The Twilight Saga: Eclipse: THIS is a saga? Really?

Why bother reviewing The Twilight Saga: Eclipse? Those who wish to see it certainly will do so over and over again, and neither I nor their parents nor a phalanx of tanks and flamethrowers can stop them. And those people who do not wish to see the film? Nothing I could say would make them give it a shot.

Had Eclipse been good, I suppose I could have said something like "David Slade, who wowed us half a decade ago with Hard Candy, has again mined the ids of 14-year-old girls and offered us a dark vision of death and sex," but indeed, Slade knows that he isn't making a movie here. Eclipse defies criticism because it isn't really a film—it's just a shared dream for fans of the novel series.

Or as one of the fans behind me at tonight's screening said as we waited to retrieve our impounded cell phones (studio's orders!), "I liked this one. Jasper had a bunch of lines this time."

And that is what Eclipse is all about. We all know about Team Edward and those rebel holdouts of an army long since surrendered—Team Jacob. But there is also Team Emmett and Team Seth, supporters of the li'lest werewolf, played by the improbably named BooBoo Stewart (intercaps and all!).

Fans, mostly women, want nothing more than a visual aid for the books they love to reread, and Slade, freed from the rigors of sense-making by a script clearly written on 50 index cards shuffled at random, gives it to them. While the first Twilight film was well directed and the second had a story and intrigue and a trip to Italy, this one has nothing.

Redhead baddie Victoria is in Seattle, raising an army of newborn vampires for obscure reasons. (Let's say "revenge.") In Stephenie Meyer's bestiary, the newborns are actually the strongest of the vampires, as they are still full of human blood. "No human army can stand against" a gang of newborns, Jasper says (he has a bunch of lines in this one!), but an unlikely alliance between Teams Edward and Jacob can.

And then there's Bella. Kristen Stewart is a little more low-key in this picture—she's stopped licking her lips and twitching constantly, anyway. Poor thing probably couldn't take all the YouTube montages and impressions. As the only single female in the world, shiny, sparkly Edward and shirtless, abtastic Jacob sneer at one another to better impress her. She kisses 'em both, to the cheers of the crowd.

Bella is frequently being handed off by one of the boys to the other for her "protection," but it's hard to understand what the hell is going on. She's at school, then home, then it's daytime again and she's on a bike and now it's the school parking lot but they never went inside and she visits the Indian reservation twice but why didn't they just tell her everything the first time and and and ... Slade could have put the footage in random order, and for all I could tell, he did.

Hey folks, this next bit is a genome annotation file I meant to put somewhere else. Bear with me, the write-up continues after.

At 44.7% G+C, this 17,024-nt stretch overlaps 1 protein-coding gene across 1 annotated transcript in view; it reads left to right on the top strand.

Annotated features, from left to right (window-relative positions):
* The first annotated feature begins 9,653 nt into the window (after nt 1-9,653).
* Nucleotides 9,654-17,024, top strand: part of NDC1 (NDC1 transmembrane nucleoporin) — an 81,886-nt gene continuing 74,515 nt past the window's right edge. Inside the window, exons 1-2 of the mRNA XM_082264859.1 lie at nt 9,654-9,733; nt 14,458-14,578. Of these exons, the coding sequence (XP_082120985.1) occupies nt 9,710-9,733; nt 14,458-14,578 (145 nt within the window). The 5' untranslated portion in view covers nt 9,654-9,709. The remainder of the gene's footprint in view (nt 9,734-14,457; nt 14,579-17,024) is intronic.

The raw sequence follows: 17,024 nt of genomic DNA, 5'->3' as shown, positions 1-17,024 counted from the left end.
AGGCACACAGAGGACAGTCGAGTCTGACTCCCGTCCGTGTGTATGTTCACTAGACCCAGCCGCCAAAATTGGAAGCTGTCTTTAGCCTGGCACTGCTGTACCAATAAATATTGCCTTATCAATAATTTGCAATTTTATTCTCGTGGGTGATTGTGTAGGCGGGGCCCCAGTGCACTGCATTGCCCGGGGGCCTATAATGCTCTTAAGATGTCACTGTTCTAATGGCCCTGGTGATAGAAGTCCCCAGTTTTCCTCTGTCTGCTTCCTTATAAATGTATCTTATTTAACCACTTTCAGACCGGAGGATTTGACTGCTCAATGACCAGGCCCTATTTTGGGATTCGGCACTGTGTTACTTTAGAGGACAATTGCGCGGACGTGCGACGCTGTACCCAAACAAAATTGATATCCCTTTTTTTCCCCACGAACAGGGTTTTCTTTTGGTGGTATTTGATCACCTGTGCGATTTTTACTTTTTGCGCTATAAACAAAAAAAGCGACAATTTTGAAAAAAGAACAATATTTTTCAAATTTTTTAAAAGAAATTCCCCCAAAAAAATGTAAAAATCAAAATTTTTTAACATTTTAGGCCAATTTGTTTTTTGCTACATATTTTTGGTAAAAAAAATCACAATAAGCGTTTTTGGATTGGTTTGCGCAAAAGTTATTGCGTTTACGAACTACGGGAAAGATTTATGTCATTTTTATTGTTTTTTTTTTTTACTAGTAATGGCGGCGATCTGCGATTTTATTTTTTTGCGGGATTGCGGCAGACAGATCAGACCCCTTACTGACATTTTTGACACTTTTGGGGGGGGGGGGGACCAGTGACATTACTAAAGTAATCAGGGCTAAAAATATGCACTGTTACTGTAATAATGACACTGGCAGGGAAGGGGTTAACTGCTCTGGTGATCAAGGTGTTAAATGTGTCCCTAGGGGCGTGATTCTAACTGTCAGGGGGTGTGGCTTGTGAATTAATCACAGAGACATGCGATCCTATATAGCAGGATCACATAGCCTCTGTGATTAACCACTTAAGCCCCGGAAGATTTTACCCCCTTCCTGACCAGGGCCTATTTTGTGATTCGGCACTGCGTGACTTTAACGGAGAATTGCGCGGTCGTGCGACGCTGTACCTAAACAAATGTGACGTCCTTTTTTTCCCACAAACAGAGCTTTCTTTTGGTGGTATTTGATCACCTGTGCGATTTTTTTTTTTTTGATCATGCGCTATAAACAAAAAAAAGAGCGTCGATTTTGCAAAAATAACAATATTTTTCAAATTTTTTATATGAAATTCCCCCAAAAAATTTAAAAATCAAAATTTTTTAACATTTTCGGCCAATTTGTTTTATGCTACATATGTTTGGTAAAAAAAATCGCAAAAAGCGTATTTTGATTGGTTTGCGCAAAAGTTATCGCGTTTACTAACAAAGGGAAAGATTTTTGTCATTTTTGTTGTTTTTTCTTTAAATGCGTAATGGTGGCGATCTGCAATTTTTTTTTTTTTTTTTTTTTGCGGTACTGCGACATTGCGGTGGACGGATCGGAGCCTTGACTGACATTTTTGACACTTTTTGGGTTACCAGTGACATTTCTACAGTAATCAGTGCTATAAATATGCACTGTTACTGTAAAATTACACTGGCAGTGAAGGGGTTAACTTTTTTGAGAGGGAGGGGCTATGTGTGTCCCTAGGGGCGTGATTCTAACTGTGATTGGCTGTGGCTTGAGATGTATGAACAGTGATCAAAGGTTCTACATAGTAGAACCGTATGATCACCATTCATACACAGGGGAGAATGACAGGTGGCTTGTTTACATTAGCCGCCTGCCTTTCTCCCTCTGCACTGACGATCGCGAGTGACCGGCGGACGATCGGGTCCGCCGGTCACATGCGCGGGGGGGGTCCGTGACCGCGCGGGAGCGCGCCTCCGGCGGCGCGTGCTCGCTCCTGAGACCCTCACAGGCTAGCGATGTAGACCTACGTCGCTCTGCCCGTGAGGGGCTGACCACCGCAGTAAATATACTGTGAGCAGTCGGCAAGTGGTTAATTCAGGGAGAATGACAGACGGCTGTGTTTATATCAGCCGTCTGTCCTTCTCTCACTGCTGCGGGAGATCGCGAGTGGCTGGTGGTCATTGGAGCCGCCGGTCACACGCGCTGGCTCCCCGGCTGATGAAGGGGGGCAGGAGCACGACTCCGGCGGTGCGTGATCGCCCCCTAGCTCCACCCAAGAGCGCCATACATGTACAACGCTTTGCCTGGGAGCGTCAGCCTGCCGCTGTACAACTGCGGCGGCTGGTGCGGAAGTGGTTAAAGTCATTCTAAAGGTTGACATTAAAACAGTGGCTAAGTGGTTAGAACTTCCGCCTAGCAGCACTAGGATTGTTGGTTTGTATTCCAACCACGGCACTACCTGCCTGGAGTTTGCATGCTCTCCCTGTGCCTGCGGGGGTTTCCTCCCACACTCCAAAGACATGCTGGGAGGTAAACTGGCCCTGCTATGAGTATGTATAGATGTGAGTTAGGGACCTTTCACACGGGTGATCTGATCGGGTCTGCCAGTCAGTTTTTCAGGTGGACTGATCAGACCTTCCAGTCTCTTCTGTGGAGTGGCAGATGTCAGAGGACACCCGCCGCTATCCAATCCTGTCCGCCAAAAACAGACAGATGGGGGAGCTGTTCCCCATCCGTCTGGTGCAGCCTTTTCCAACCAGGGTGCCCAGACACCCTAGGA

Indeed, Victoria, who is supposedly secretly in Seattle converting entire Pearl Jam concerts worth of grungy kids into vampires, inexplicably shows up in Forks in the first act just to run through the woods with both vampires and werewolves on her tail. There has to be an easier way to kill one high school girl than all this. Poison all the size-three hoodies at the mall, maybe?

After an hour of such tedious business, we get to the meat of the movie. Bella is put in a tent in the middle of a snowstorm, as this is the safest place for her. (Safer than Florida, where she spent a weekend for no reason in the first act. Had she stayed on for a few more days to take in Disney, there wouldn't have been a movie at all.) Poor dead Edward can't keep her warm, but shirtless Jacob shows up, tells Edward, "I'm hotter than you," then snuggles on up to the girl he loves. Oh yeeeeeah. Anyway, nobody has sex, and the only nipples we see belong to the werewolves.

Then there's a big vampire/werewolf fight in a clearing in the woods. A clearing in the woods, Edward's house, Bella's, a tent, two scenes in the school, and a parking lot in Seattle. That's the whole movie. And this is a saga? But lo, the clearing shall run glittery with shattered vampires, with the now-typical Batman Begins-style whooshwhoosh camera moves ruining wuxia choreography. As it turns out, newborns are as stupid as they are strong, so the more ridiculous one's stunt kick or triple-ricochet punch, the more likely it is to land. Also, vampires are made out of rock candy. So is Bella's wedding ring!

If you think there's not much to the movie, you're right. There's time for Jasper to have some lines—he tells Bella his secret origin story as a Confederate soldier from Texas who saved some innocent women and children only to fall into the grip of his vampire mama, Maria. Vampire Rosalie shares her unlife story too—she was gang-raped and left for dead by her boyfriend and his pals, thanks to the Demon Rum. (P.S.: Stephenie Meyer is a conservative Mormon of some sort.) There are lots of close-ups of Edward's smoldering eyes, and actor Robert Pattinson does his usual "sexy" look. You know, the one he practices by leaving a container of orange juice on his car dashboard for a month and then taking a whiff while checking himself out in the rear-view mirror. Taylor Lautner does his sexy look, too—he stands around without a shirt and squints his eyes at someone off-camera. Maybe it's Bella, but you know, with the right frame of mind, you could decide that he's really looking at Edward.

Sadly, the very popularity of the Twilight novels and the audience demand for slavish fidelity keep the filmmakers from pursuing a real love triangle (you know, a threesome) or doing anything of interest at all. You want a good Twilight movie? Keep dreamin'.

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